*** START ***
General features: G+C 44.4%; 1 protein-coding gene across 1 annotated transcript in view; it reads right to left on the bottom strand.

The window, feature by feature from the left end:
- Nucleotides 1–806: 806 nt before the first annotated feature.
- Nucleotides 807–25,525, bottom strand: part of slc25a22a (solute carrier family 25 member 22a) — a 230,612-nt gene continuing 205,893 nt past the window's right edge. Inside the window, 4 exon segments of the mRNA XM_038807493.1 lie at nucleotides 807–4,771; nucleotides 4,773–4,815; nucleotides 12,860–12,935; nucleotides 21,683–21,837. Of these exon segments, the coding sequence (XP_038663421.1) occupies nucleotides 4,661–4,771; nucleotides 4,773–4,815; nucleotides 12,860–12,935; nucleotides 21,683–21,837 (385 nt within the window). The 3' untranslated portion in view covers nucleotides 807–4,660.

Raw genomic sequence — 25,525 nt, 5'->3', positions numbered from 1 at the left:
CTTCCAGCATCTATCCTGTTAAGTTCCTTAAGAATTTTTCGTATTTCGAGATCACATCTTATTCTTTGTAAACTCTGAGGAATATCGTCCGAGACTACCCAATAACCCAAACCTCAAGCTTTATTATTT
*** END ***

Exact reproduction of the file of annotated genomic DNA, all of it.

General features: G+C 44.4%; 1 protein-coding gene across 1 annotated transcript in view; it reads right to left on the bottom strand.

The window, feature by feature from the left end:
- Nucleotides 1–806: 806 nt before the first annotated feature.
- Nucleotides 807–25,525, bottom strand: part of slc25a22a (solute carrier family 25 member 22a) — a 230,612-nt gene continuing 205,893 nt past the window's right edge. Inside the window, 4 exon segments of the mRNA XM_038807493.1 lie at nucleotides 807–4,771; nucleotides 4,773–4,815; nucleotides 12,860–12,935; nucleotides 21,683–21,837. Of these exon segments, the coding sequence (XP_038663421.1) occupies nucleotides 4,661–4,771; nucleotides 4,773–4,815; nucleotides 12,860–12,935; nucleotides 21,683–21,837 (385 nt within the window). The 3' untranslated portion in view covers nucleotides 807–4,660.

Raw genomic sequence — 25,525 nt, 5'->3', positions numbered from 1 at the left:
CTTCCAGCATCTATCCTGTTAAGTTCCTTAAGAATTTTTCGTATTTCGAGATCACATCTTATTCTTTGTAAACTCTGAGGAATATCGTCCGAGACTACCCAATAACCCAAACCTCAAGCTTTATTATTT